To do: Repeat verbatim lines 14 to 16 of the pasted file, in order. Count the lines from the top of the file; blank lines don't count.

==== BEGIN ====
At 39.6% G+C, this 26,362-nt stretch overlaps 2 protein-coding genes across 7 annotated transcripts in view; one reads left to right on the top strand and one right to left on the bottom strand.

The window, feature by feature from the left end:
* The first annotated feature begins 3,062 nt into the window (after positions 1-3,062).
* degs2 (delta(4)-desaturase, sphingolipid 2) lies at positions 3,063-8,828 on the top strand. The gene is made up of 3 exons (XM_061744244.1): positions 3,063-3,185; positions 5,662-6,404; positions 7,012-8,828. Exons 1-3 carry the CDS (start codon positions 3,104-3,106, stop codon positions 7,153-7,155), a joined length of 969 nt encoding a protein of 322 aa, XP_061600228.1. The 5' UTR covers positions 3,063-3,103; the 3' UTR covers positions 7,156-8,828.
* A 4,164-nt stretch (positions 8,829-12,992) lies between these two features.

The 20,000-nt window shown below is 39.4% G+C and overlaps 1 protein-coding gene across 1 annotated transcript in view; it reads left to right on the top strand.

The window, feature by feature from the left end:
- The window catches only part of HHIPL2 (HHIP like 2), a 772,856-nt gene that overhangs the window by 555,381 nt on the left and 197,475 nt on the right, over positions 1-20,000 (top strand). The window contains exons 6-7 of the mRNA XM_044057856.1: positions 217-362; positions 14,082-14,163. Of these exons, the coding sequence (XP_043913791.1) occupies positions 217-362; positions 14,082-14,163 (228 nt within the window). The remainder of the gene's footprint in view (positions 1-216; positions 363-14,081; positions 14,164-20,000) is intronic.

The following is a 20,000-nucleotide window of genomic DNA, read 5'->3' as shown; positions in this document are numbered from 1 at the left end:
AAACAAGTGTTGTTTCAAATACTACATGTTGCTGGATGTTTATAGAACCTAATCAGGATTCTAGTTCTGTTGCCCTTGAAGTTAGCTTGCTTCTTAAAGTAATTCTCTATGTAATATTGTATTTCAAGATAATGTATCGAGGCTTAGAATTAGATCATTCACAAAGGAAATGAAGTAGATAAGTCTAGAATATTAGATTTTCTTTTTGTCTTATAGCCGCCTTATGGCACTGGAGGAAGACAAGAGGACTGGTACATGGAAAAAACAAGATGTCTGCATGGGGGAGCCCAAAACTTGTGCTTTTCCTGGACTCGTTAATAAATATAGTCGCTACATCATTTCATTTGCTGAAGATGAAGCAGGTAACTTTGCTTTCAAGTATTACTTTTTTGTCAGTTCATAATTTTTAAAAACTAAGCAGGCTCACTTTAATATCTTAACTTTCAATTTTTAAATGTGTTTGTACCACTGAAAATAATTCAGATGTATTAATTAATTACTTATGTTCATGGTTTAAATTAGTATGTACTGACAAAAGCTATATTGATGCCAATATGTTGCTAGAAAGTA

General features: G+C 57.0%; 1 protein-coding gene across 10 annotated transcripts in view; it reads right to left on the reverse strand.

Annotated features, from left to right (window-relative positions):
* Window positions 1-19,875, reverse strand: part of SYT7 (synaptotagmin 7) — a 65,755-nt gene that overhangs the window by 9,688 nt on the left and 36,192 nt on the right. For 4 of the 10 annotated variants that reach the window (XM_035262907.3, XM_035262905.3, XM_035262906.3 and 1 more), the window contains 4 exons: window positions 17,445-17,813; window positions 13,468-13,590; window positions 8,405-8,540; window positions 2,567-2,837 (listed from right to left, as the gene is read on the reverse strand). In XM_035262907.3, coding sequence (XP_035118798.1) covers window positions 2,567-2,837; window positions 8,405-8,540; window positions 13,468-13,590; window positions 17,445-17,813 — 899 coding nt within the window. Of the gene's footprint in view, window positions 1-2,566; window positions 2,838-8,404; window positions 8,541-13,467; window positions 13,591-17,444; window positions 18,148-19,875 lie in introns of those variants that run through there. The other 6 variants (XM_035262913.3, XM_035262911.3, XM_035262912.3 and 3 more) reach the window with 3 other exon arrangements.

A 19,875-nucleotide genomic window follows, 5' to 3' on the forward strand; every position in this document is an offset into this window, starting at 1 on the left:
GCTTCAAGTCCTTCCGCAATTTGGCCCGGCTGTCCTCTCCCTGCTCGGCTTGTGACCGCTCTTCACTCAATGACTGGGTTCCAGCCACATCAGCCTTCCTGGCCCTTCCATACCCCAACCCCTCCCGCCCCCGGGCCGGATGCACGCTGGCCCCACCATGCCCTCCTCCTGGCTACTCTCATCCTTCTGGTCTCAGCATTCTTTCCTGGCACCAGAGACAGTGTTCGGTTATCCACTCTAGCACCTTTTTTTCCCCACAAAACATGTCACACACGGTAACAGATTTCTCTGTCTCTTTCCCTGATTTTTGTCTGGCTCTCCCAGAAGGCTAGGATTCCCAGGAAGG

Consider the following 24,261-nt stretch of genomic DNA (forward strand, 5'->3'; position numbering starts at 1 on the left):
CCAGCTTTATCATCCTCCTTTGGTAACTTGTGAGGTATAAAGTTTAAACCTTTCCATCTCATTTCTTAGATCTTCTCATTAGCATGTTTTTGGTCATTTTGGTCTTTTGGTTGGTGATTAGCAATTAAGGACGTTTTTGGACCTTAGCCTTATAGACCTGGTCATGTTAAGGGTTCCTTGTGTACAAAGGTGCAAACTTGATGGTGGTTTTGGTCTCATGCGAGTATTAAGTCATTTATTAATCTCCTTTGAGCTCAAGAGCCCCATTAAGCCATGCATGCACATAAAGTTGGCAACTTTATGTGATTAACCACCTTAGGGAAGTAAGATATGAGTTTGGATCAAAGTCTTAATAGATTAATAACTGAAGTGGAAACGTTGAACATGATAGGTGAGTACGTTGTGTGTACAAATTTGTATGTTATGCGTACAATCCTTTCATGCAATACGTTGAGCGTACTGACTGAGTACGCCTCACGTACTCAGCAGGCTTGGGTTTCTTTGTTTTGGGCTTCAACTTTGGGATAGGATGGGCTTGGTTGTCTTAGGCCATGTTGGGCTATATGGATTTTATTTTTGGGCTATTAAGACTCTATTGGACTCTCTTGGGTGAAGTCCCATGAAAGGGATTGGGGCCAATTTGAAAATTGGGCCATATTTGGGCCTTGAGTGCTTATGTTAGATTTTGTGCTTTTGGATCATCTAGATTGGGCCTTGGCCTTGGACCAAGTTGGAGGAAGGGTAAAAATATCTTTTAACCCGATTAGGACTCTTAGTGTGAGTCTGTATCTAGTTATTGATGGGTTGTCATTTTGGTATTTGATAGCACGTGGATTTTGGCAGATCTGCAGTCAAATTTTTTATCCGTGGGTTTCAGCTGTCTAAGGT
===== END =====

A 19,875-nucleotide genomic window follows, 5' to 3' on the forward strand; every position in this document is an offset into this window, starting at 1 on the left:
GCTTCAAGTCCTTCCGCAATTTGGCCCGGCTGTCCTCTCCCTGCTCGGCTTGTGACCGCTCTTCACTCAATGACTGGGTTCCAGCCACATCAGCCTTCCTGGCCCTTCCATACCCCAACCCCTCCCGCCCCCGGGCCGGATGCACGCTGGCCCCACCATGCCCTCCTCCTGGCTACTCTCATCCTTCTGGTCTCAGCATTCTTTCCTGGCACCAGAGACAGTGTTCGGTTATCCACTCTAGCACCTTTTTTTCCCCACAAAACATGTCACACACGGTAACAGATTTCTCTGTCTCTTTCCCTGATTTTTGTCTGGCTCTCCCAGAAGGCTAGGATTCCCAGGAAGG

Consider the following 24,261-nt stretch of genomic DNA (forward strand, 5'->3'; position numbering starts at 1 on the left):